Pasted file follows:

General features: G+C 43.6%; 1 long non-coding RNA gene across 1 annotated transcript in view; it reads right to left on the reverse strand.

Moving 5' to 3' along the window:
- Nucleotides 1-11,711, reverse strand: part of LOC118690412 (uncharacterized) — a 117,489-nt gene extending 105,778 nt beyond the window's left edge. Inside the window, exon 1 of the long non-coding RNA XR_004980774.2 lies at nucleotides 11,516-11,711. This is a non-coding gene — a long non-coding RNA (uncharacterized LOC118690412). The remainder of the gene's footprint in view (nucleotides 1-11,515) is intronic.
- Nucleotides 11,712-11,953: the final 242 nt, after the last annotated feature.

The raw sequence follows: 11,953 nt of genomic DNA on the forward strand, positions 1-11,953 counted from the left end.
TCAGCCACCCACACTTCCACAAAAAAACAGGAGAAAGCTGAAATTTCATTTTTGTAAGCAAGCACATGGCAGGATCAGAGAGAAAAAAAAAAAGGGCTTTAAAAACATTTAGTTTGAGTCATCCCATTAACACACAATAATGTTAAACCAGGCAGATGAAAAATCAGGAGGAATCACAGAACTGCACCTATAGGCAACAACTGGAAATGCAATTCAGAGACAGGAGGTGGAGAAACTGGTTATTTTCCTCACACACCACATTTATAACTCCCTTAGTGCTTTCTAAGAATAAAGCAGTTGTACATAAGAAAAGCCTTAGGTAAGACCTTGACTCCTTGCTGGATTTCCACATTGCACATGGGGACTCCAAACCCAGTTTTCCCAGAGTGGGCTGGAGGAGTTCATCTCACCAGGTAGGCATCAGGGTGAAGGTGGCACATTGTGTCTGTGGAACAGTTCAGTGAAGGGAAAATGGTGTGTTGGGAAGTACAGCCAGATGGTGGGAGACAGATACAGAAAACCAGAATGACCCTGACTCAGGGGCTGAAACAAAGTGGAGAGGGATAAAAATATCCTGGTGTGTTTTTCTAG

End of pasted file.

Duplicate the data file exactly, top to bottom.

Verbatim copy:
General features: G+C 43.6%; 1 long non-coding RNA gene across 1 annotated transcript in view; it reads right to left on the reverse strand.

Moving 5' to 3' along the window:
- Nucleotides 1-11,711, reverse strand: part of LOC118690412 (uncharacterized) — a 117,489-nt gene extending 105,778 nt beyond the window's left edge. Inside the window, exon 1 of the long non-coding RNA XR_004980774.2 lies at nucleotides 11,516-11,711. This is a non-coding gene — a long non-coding RNA (uncharacterized LOC118690412). The remainder of the gene's footprint in view (nucleotides 1-11,515) is intronic.
- Nucleotides 11,712-11,953: the final 242 nt, after the last annotated feature.

The raw sequence follows: 11,953 nt of genomic DNA on the forward strand, positions 1-11,953 counted from the left end.
TCAGCCACCCACACTTCCACAAAAAAACAGGAGAAAGCTGAAATTTCATTTTTGTAAGCAAGCACATGGCAGGATCAGAGAGAAAAAAAAAAAGGGCTTTAAAAACATTTAGTTTGAGTCATCCCATTAACACACAATAATGTTAAACCAGGCAGATGAAAAATCAGGAGGAATCACAGAACTGCACCTATAGGCAACAACTGGAAATGCAATTCAGAGACAGGAGGTGGAGAAACTGGTTATTTTCCTCACACACCACATTTATAACTCCCTTAGTGCTTTCTAAGAATAAAGCAGTTGTACATAAGAAAAGCCTTAGGTAAGACCTTGACTCCTTGCTGGATTTCCACATTGCACATGGGGACTCCAAACCCAGTTTTCCCAGAGTGGGCTGGAGGAGTTCATCTCACCAGGTAGGCATCAGGGTGAAGGTGGCACATTGTGTCTGTGGAACAGTTCAGTGAAGGGAAAATGGTGTGTTGGGAAGTACAGCCAGATGGTGGGAGACAGATACAGAAAACCAGAATGACCCTGACTCAGGGGCTGAAACAAAGTGGAGAGGGATAAAAATATCCTGGTGTGTTTTTCTAG